- Allan Radcliffe
- 2 April 2009
Kander and Ebb’s signature musical beautifully harnesses source material by Christopher Isherwood to recreate the exhilarating debauchery of Weimar Berlin, shot through with punchy reminders of the Nazis’ rise to power. This award-winning touring production does just fine with the former, offering up imaginative stagings of numbers such as ‘Two Ladies’ (which features veteran dancer/choreographer Wayne Sleep and companions in a spinning bed with strategically-placed peep-holes) and ‘The Money Song’, in which Sleep lands onstage in a fat suit made from balloons.
Sadly, the show’s momentum is derailed by some rather flat performances. It’s fun to see Sleep whirling in his coattails and suspenders as the Emcee of the Kit Kat Club, but he lacks the precise verbal delivery and air of menace required to conduct the audience through the story. A runner-up in the BBC talent search I’d Do Anything, Samantha Barks makes a decent fist of club singer Sally Bowles, bringing an infectious energy to musical numbers such as ‘Mein Herr’ and ‘Don’t Tell Mama’ while her ambivalent rendition of the title song underscores the irony of the central notion that ‘life is a cabaret, old chum.’ Yet she falters in the dramatic scenes, seemingly unable to get beneath Sally’s affectations, while her relationship with insipid American writer Cliff Bradshaw (Henry Luxembourg) is faintly unbelievable. You’re left lamenting a rather lacklustre production, albeit interspersed with some fine set pieces.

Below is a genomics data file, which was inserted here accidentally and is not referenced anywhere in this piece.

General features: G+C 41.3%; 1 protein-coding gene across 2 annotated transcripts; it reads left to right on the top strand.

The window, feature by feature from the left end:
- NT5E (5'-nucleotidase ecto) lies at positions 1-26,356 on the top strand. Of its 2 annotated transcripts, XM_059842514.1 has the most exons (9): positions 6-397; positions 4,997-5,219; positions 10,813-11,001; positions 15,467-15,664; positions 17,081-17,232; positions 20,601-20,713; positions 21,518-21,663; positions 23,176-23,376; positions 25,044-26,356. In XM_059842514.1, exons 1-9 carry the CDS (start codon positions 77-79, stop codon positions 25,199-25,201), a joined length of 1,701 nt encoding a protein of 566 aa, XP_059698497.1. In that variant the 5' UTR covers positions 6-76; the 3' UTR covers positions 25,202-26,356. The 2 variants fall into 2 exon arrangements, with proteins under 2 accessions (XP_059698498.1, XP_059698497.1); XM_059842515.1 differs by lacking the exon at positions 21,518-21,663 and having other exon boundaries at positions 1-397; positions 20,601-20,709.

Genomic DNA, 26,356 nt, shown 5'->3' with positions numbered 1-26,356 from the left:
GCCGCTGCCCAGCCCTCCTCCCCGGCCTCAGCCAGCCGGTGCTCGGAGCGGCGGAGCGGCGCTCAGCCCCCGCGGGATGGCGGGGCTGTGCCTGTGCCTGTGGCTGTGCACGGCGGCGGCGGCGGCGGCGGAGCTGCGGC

Theatre Royal, Glasgow, until Sat 4 Apr; Seen at Playhouse, Edinburgh, Mon 23 Mar